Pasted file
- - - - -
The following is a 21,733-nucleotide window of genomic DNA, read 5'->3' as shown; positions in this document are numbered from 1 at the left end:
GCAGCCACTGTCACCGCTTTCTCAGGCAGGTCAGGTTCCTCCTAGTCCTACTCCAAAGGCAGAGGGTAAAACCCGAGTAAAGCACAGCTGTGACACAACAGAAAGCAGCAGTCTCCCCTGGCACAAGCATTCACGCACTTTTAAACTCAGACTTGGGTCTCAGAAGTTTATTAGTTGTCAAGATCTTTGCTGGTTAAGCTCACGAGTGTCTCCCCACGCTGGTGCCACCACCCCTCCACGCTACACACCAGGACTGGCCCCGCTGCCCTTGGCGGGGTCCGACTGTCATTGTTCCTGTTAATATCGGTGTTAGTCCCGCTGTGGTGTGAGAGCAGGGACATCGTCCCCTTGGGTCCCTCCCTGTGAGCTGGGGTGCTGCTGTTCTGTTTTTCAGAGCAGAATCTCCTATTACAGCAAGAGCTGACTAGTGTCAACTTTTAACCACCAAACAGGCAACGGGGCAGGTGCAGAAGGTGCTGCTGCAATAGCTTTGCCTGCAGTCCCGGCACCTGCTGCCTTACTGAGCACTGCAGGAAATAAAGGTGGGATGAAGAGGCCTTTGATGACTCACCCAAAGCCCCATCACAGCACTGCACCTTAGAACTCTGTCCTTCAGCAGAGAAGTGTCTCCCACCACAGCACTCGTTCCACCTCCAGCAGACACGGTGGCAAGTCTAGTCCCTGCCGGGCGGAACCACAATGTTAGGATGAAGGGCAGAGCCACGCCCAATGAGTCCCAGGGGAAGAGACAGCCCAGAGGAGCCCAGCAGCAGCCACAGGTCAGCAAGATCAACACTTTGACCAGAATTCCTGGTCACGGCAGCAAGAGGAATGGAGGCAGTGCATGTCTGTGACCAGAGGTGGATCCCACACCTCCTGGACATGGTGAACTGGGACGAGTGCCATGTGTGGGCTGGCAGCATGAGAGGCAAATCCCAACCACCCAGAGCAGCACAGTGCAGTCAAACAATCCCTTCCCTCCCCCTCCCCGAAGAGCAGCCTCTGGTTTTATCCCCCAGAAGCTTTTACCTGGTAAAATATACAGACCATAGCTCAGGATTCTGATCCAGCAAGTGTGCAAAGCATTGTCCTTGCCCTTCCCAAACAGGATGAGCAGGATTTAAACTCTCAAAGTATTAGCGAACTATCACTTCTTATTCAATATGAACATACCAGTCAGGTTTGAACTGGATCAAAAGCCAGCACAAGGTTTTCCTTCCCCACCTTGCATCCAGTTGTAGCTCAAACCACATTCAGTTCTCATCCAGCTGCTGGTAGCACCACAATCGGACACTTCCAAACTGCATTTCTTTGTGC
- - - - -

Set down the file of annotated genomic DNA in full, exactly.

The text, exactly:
The following is a 21,733-nucleotide window of genomic DNA, read 5'->3' as shown; positions in this document are numbered from 1 at the left end:
GCAGCCACTGTCACCGCTTTCTCAGGCAGGTCAGGTTCCTCCTAGTCCTACTCCAAAGGCAGAGGGTAAAACCCGAGTAAAGCACAGCTGTGACACAACAGAAAGCAGCAGTCTCCCCTGGCACAAGCATTCACGCACTTTTAAACTCAGACTTGGGTCTCAGAAGTTTATTAGTTGTCAAGATCTTTGCTGGTTAAGCTCACGAGTGTCTCCCCACGCTGGTGCCACCACCCCTCCACGCTACACACCAGGACTGGCCCCGCTGCCCTTGGCGGGGTCCGACTGTCATTGTTCCTGTTAATATCGGTGTTAGTCCCGCTGTGGTGTGAGAGCAGGGACATCGTCCCCTTGGGTCCCTCCCTGTGAGCTGGGGTGCTGCTGTTCTGTTTTTCAGAGCAGAATCTCCTATTACAGCAAGAGCTGACTAGTGTCAACTTTTAACCACCAAACAGGCAACGGGGCAGGTGCAGAAGGTGCTGCTGCAATAGCTTTGCCTGCAGTCCCGGCACCTGCTGCCTTACTGAGCACTGCAGGAAATAAAGGTGGGATGAAGAGGCCTTTGATGACTCACCCAAAGCCCCATCACAGCACTGCACCTTAGAACTCTGTCCTTCAGCAGAGAAGTGTCTCCCACCACAGCACTCGTTCCACCTCCAGCAGACACGGTGGCAAGTCTAGTCCCTGCCGGGCGGAACCACAATGTTAGGATGAAGGGCAGAGCCACGCCCAATGAGTCCCAGGGGAAGAGACAGCCCAGAGGAGCCCAGCAGCAGCCACAGGTCAGCAAGATCAACACTTTGACCAGAATTCCTGGTCACGGCAGCAAGAGGAATGGAGGCAGTGCATGTCTGTGACCAGAGGTGGATCCCACACCTCCTGGACATGGTGAACTGGGACGAGTGCCATGTGTGGGCTGGCAGCATGAGAGGCAAATCCCAACCACCCAGAGCAGCACAGTGCAGTCAAACAATCCCTTCCCTCCCCCTCCCCGAAGAGCAGCCTCTGGTTTTATCCCCCAGAAGCTTTTACCTGGTAAAATATACAGACCATAGCTCAGGATTCTGATCCAGCAAGTGTGCAAAGCATTGTCCTTGCCCTTCCCAAACAGGATGAGCAGGATTTAAACTCTCAAAGTATTAGCGAACTATCACTTCTTATTCAATATGAACATACCAGTCAGGTTTGAACTGGATCAAAAGCCAGCACAAGGTTTTCCTTCCCCACCTTGCATCCAGTTGTAGCTCAAACCACATTCAGTTCTCATCCAGCTGCTGGTAGCACCACAATCGGACACTTCCAAACTGCATTTCTTTGTGC